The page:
Antivirus software

The Ultimate Browser Security Face-Off

Comparing the Big Five

Browsers have many security features that help the end user avoid being bitten by malware, as well as some privacy protections.

All five browsers have pop-up blockers, anti-phishing filters, and password protection. Except for Opera, they allow for private session browsing where the browser saves nothing from the session that can be used to track your online movements -- no browsing history, no cookies, no temporary Internet files, and so on.

[ Check out the list of browser security traits. | Get an in-depth look at vital browser security features. ]

But only two, Internet Explorer and Firefox, have the coolest browser security feature of all: configurable security zones, which let end users set up different levels of security for Web sites based on their trustworthiness.

For instance, an end user can set up a "zone" where obscure, shady-looking Web sites must face the browser's most stringent security measures, such as disabled JavaScript, which often plays a role in malicious exploits. Firefox and Internet Explorer also let end users turn off add-ons, whereas Safari, Opera and Chrome do not.

These browser security features play an important role in keeping the end user safe. They also vary from browser to browser: some browsers have certain features, others do not. And some browsers are simply better at security than others. Here's a quick look at each of the five browsers.

Microsoft Internet Explorer 8 beta 2

Artwork: Chip Taylor
Pros: Internet Explorer is the powerhouse browser, boasting more than 1,300 security controls, whereas the second closest browser (Firefox) has 150. Internet Explorer has five security zones that are easily configurable, and allows you to turn off JavaScript and add-ons. It's the only browser with parental controls.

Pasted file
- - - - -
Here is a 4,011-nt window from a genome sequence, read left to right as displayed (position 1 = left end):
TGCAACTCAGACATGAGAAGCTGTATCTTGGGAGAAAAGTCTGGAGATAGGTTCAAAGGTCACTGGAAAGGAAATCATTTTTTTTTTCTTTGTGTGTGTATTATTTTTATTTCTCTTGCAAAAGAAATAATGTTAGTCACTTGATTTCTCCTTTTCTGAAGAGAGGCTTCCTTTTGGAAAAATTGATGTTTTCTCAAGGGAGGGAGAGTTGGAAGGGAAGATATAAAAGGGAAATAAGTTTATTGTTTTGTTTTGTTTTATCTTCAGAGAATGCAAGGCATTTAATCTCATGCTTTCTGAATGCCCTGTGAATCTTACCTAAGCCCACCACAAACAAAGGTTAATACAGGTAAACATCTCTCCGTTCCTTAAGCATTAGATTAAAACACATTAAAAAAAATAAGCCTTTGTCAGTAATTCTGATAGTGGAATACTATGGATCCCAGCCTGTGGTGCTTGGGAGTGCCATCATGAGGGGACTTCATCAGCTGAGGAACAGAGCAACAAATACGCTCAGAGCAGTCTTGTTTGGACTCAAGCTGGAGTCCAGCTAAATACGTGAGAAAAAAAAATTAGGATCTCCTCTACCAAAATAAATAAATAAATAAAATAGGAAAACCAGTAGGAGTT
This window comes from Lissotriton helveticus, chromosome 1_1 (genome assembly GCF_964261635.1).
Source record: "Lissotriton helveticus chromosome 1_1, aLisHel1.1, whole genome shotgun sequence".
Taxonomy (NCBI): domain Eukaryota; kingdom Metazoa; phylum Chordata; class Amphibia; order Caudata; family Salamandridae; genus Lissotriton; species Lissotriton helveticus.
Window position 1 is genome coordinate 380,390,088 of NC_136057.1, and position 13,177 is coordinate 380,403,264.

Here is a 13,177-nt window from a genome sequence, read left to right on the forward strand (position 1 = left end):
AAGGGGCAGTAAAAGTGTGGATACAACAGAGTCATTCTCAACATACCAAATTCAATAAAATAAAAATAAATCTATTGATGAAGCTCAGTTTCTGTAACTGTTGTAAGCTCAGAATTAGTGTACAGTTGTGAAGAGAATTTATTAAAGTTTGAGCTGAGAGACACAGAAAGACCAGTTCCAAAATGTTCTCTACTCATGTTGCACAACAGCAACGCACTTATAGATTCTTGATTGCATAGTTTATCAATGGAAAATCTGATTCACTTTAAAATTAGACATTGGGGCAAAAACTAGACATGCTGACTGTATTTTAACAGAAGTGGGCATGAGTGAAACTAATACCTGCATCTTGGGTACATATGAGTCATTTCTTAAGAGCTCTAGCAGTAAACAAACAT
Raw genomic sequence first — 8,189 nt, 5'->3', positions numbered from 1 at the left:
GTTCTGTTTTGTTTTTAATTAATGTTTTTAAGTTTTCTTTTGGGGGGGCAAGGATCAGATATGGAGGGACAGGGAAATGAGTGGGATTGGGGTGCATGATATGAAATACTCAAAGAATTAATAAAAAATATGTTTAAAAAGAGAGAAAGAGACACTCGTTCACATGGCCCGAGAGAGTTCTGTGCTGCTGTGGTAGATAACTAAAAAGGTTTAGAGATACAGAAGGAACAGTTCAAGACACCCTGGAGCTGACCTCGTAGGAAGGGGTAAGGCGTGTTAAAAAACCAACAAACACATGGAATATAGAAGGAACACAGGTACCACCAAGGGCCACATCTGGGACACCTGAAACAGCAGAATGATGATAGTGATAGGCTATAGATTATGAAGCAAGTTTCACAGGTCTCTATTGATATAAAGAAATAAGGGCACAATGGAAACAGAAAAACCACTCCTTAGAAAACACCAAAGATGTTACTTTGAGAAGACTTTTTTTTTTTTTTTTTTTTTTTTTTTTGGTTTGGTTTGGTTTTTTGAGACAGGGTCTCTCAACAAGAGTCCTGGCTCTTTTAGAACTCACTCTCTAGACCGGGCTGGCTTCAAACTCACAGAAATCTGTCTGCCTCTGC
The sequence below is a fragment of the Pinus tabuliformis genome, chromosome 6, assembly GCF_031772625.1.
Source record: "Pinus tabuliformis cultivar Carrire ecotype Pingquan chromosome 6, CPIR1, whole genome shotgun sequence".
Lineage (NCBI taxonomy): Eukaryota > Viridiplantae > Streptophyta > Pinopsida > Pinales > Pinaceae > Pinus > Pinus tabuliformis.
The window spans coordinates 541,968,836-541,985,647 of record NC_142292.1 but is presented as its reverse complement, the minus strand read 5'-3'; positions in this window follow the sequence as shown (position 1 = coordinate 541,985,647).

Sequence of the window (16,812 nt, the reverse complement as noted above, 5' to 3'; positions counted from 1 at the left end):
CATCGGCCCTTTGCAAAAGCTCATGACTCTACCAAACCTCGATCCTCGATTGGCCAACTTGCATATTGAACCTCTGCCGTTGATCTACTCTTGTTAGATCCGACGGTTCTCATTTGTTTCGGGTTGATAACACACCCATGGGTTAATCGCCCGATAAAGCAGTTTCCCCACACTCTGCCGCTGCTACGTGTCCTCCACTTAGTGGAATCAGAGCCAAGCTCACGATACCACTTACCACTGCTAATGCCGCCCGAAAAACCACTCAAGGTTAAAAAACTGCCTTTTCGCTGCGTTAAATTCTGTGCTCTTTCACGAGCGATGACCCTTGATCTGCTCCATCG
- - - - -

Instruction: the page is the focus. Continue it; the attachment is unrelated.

Cons: Explorer's popularity makes it the primary target of hackers. Its unique support of ActiveX (another way malicious exploits get into a computer) poses an additional security threat that other browsers don't have.

Takeaway: Internet Explorer's superior security controls should be weighed against the fact that it's the most frequently attacked browser in the world.

Mozilla Firefox 3.12

Artwork: Chip Taylor
Pros: This battle-tested veteran has security zones and a built-in add-on manager that allows you to easily turn off add-ons and JavaScript.

Cons: Setting up security zones isn't easy.

Takeaway: Firefox makes a good browser choice for PC users. In terms of security granularity and choices of controls, it's second only to Internet Explorer.

Apple Safari 3.2.1

Pros: Safari boasts the most accurate anti-phishing filter and always prompts users before downloading files. Safari (like Chrome) does a good job at blocking unwanted cookies.

Cons: Lacks security zones and the ability to turn off add-ons.

Takeaway: While Safari is a great looking browser, it's a mixed bag with respect to security. Still, Safari -- if fully patched and running on a fully patched system -- can be a secure environment.

Opera 9.63

Pros: Opera has extensive security controls and good protections against "denial-of-service" attacks.

Cons: Lacks security zones, the ability to turn off add-ons, and private-session browsing. Its lack of support for key Windows security features may put it at higher risk of buffer overflow attacks.

Takeaway: Opera is a great browser but hasn't been exposed to the crucible of constant attacks. Support for Windows' Data Execution Prevention and Address Layout Space Randomization features is needed before its use can be more highly recommended.

Google Chrome 1.0

Pros: JavaScript runs inside a virtual machine, thus providing some containment. Chrome (like Safari) does a good job at blocking unwanted cookies.

Cons: Chrome can't disable JavaScript -- a big problem considering JavaScript is involved in some of the most malicious Web exploits. Chrome allows passwords to be displayed in plain text, potentially exposing them to passersby, and has been plagued by relatively simple buffer overflow problems.

Takeaway: The security model Chrome follows is excellent, but the security choices Google has made for its browser are often abysmal. More troubling, the vulnerabilities that have been found in Chrome are simple and common ones that Google easily should have avoided.

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